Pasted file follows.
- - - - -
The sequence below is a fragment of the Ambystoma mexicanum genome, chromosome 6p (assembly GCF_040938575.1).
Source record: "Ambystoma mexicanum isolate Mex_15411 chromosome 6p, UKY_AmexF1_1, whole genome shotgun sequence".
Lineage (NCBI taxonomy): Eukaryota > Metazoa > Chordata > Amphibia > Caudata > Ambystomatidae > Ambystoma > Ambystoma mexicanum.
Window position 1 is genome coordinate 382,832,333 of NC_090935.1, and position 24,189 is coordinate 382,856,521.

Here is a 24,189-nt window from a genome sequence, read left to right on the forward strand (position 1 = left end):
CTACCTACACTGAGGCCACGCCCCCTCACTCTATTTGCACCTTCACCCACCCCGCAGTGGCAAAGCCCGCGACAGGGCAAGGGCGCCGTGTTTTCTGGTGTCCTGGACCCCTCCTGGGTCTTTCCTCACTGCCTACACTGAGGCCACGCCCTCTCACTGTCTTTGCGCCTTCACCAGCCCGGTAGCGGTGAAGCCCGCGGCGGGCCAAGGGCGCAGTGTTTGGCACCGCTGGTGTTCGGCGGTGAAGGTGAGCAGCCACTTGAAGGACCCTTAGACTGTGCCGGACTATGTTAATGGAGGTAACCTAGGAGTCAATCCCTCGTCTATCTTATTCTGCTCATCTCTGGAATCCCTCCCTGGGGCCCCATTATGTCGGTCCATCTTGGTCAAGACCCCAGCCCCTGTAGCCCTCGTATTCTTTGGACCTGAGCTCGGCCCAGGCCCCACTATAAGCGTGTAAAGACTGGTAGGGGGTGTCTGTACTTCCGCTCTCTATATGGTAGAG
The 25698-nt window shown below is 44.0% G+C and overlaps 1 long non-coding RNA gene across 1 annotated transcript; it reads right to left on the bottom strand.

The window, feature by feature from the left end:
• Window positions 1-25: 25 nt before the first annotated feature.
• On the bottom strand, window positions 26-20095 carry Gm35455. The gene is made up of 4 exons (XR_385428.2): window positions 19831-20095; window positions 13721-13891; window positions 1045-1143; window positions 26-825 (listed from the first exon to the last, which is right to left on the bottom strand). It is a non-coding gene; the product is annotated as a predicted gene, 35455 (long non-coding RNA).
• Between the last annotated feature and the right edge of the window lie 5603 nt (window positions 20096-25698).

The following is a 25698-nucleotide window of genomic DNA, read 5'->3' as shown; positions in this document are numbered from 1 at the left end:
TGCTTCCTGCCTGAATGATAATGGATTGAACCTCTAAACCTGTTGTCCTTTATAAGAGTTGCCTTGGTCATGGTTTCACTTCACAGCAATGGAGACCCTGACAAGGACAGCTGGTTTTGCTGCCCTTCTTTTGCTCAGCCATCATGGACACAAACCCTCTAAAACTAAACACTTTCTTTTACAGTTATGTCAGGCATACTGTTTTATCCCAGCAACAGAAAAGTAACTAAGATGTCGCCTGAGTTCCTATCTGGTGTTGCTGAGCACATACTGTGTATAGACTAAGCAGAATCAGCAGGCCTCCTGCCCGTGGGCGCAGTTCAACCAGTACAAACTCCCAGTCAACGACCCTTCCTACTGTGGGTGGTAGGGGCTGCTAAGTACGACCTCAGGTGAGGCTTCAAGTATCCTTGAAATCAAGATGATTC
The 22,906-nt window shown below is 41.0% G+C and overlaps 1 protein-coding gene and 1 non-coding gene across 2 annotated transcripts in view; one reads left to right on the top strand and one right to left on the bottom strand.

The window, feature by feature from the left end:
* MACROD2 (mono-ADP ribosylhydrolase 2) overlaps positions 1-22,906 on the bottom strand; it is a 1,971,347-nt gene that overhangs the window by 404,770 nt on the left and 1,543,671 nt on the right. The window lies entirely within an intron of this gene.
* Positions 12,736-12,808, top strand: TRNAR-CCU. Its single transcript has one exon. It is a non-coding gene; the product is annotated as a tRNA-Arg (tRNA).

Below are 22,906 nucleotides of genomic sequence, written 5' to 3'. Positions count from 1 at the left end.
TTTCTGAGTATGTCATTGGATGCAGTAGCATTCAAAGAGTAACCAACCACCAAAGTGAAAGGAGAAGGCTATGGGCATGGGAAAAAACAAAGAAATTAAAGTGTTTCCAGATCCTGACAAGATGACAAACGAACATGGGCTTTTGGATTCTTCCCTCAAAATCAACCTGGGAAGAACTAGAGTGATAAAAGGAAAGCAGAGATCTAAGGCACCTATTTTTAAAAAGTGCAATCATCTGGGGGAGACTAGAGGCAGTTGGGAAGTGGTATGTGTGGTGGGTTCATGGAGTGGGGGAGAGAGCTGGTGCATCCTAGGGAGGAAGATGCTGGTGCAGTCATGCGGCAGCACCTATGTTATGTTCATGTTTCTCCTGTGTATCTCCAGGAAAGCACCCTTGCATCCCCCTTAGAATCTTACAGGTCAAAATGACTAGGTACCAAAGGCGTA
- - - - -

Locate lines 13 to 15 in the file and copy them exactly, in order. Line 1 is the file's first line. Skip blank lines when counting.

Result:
TGCTTCCTGCCTGAATGATAATGGATTGAACCTCTAAACCTGTTGTCCTTTATAAGAGTTGCCTTGGTCATGGTTTCACTTCACAGCAATGGAGACCCTGACAAGGACAGCTGGTTTTGCTGCCCTTCTTTTGCTCAGCCATCATGGACACAAACCCTCTAAAACTAAACACTTTCTTTTACAGTTATGTCAGGCATACTGTTTTATCCCAGCAACAGAAAAGTAACTAAGATGTCGCCTGAGTTCCTATCTGGTGTTGCTGAGCACATACTGTGTATAGACTAAGCAGAATCAGCAGGCCTCCTGCCCGTGGGCGCAGTTCAACCAGTACAAACTCCCAGTCAACGACCCTTCCTACTGTGGGTGGTAGGGGCTGCTAAGTACGACCTCAGGTGAGGCTTCAAGTATCCTTGAAATCAAGATGATTC
The 22,906-nt window shown below is 41.0% G+C and overlaps 1 protein-coding gene and 1 non-coding gene across 2 annotated transcripts in view; one reads left to right on the top strand and one right to left on the bottom strand.

The window, feature by feature from the left end: